US President Joe Biden and Turkish President Recep Tayyip Erdoğan held their first-ever bilateral phone call since the former took office in January 2021. In a statement released by the White House on Friday evening, it has been conveyed that the two leaders discussed bilateral relations as well as areas of cooperation that could be expanded upon and disagreements witnessed between the two countries.
The statement also reads that the two presidents will hold a bilateral meeting on the sidelines of the NATO Summit on 14 June to discuss the full range of bilateral and regional issues that have formulated the severed bilateral ties witnessed in US-Turkish relations today.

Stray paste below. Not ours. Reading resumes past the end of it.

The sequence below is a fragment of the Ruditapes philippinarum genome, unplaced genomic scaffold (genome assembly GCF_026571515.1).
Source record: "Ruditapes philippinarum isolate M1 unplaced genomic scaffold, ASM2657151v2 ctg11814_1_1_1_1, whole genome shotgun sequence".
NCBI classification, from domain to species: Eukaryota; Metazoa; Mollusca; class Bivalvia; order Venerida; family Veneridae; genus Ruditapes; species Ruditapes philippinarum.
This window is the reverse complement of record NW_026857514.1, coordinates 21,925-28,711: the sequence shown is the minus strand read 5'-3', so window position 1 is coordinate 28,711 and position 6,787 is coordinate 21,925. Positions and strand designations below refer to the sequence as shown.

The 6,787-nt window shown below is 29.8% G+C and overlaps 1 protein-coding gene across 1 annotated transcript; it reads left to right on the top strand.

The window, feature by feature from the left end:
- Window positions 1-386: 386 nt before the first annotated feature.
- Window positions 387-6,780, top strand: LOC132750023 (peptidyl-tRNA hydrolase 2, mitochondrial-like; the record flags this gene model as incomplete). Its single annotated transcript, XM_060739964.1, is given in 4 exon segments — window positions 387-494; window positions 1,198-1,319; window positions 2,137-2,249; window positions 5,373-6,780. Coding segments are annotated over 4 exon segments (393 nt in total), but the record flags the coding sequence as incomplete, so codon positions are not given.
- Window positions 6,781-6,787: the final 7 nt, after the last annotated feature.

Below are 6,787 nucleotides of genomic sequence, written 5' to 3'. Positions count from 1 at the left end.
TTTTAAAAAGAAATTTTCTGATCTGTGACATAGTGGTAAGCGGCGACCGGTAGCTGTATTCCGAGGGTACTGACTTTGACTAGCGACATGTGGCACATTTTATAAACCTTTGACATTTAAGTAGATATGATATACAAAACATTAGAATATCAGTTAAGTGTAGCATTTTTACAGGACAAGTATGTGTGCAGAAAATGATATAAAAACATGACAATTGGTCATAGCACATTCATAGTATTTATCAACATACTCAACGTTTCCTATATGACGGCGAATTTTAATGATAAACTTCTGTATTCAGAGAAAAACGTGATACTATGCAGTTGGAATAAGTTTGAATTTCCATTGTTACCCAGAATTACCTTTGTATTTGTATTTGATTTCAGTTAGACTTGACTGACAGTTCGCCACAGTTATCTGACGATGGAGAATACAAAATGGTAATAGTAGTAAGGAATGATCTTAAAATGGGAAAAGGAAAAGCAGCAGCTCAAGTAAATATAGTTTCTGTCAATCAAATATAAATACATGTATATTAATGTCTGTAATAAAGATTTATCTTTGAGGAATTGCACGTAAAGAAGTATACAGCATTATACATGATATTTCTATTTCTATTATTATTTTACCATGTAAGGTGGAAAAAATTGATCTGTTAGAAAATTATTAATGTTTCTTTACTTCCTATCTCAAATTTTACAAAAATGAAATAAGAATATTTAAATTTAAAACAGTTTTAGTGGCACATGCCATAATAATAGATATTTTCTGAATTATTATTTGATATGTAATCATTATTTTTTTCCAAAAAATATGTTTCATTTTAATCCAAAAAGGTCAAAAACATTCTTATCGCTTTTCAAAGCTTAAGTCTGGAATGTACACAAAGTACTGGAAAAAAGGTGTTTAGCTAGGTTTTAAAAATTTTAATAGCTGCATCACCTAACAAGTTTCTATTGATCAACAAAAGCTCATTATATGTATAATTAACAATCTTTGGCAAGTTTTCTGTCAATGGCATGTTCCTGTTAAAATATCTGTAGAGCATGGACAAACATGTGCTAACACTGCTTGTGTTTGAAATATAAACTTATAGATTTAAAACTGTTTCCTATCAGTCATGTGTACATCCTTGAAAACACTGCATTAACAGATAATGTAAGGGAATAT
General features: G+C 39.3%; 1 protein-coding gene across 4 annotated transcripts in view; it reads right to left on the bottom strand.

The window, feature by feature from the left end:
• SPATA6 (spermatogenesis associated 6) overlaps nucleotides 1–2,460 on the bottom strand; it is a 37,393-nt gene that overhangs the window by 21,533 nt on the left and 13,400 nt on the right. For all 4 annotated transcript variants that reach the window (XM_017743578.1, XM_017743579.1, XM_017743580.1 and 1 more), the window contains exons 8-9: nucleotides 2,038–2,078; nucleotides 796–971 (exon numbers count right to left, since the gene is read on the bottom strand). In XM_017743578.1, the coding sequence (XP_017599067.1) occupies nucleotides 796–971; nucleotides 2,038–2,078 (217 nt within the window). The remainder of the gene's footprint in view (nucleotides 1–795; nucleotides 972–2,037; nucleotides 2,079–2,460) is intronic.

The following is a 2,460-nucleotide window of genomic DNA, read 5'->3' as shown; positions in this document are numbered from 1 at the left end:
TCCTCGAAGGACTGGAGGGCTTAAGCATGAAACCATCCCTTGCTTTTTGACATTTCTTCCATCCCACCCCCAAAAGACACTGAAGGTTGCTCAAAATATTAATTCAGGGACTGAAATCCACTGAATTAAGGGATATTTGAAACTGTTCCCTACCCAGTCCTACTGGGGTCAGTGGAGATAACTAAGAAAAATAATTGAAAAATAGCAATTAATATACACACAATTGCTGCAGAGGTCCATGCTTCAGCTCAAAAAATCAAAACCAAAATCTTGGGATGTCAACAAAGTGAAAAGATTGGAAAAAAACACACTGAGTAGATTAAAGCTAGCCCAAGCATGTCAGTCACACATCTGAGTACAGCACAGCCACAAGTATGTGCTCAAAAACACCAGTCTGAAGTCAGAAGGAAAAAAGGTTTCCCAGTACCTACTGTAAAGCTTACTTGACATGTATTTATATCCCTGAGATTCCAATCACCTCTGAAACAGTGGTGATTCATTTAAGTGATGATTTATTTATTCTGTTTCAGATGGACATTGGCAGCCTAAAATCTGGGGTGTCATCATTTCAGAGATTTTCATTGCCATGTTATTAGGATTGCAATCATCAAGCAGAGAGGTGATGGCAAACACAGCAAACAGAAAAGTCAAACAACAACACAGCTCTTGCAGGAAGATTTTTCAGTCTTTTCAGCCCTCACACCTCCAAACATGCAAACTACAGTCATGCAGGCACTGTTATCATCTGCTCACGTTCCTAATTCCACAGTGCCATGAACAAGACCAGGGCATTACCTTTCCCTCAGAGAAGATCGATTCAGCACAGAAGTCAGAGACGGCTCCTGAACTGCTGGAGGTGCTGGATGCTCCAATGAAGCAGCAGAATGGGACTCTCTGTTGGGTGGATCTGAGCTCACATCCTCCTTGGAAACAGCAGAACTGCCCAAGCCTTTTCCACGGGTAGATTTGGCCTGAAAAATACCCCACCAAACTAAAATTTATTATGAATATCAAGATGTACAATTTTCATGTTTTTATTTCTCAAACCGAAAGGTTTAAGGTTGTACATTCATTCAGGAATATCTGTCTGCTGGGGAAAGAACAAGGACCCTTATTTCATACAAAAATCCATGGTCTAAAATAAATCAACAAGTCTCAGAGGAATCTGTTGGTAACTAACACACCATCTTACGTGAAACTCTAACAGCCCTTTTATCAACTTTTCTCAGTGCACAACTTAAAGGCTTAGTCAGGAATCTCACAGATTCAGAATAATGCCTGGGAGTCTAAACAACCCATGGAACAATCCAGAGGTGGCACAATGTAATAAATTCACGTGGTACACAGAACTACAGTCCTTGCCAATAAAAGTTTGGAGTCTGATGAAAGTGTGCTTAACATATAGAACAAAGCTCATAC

The talk has also taken place a day prior to Biden’s expected declaration of the relocation of the Armenians in 1915 by the Ottoman Empire as a ‘genocide’: a move that is almost certain to anger Ankara and further damage bilateral ties. The subject was expected to be handled in the phone call held between the two leaders, though neither the statement released by the White House nor anything thereafter suggests the topic was discussed during the phone call.
This move would be seen as a reflection of Washington’s list of disagreements over Turkey’s recent policy moves, ranging from its deals with Russia, the recent withdrawal of Turkey from the Istanbul Convention, and its diverging approach with regards to Syria and Libya.